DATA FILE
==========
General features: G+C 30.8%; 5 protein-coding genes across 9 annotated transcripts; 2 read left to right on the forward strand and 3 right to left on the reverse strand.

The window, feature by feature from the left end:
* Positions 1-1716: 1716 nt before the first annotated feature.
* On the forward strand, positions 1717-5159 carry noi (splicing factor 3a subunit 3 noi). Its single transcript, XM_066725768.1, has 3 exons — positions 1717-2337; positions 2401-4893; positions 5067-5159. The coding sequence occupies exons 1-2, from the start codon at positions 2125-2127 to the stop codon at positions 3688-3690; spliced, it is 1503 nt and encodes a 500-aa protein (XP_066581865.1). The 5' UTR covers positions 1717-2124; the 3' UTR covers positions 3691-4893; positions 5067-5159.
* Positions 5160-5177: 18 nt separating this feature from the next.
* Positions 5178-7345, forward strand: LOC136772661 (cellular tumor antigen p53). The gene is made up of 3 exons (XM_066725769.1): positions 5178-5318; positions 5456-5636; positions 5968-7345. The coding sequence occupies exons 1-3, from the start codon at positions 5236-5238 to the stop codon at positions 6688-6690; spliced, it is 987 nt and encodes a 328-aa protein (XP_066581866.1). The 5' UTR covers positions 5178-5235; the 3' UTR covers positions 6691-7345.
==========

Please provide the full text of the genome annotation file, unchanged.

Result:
General features: G+C 30.8%; 5 protein-coding genes across 9 annotated transcripts; 2 read left to right on the forward strand and 3 right to left on the reverse strand.

The window, feature by feature from the left end:
* Positions 1-1716: 1716 nt before the first annotated feature.
* On the forward strand, positions 1717-5159 carry noi (splicing factor 3a subunit 3 noi). Its single transcript, XM_066725768.1, has 3 exons — positions 1717-2337; positions 2401-4893; positions 5067-5159. The coding sequence occupies exons 1-2, from the start codon at positions 2125-2127 to the stop codon at positions 3688-3690; spliced, it is 1503 nt and encodes a 500-aa protein (XP_066581865.1). The 5' UTR covers positions 1717-2124; the 3' UTR covers positions 3691-4893; positions 5067-5159.
* Positions 5160-5177: 18 nt separating this feature from the next.
* Positions 5178-7345, forward strand: LOC136772661 (cellular tumor antigen p53). The gene is made up of 3 exons (XM_066725769.1): positions 5178-5318; positions 5456-5636; positions 5968-7345. The coding sequence occupies exons 1-3, from the start codon at positions 5236-5238 to the stop codon at positions 6688-6690; spliced, it is 987 nt and encodes a 328-aa protein (XP_066581866.1). The 5' UTR covers positions 5178-5235; the 3' UTR covers positions 6691-7345.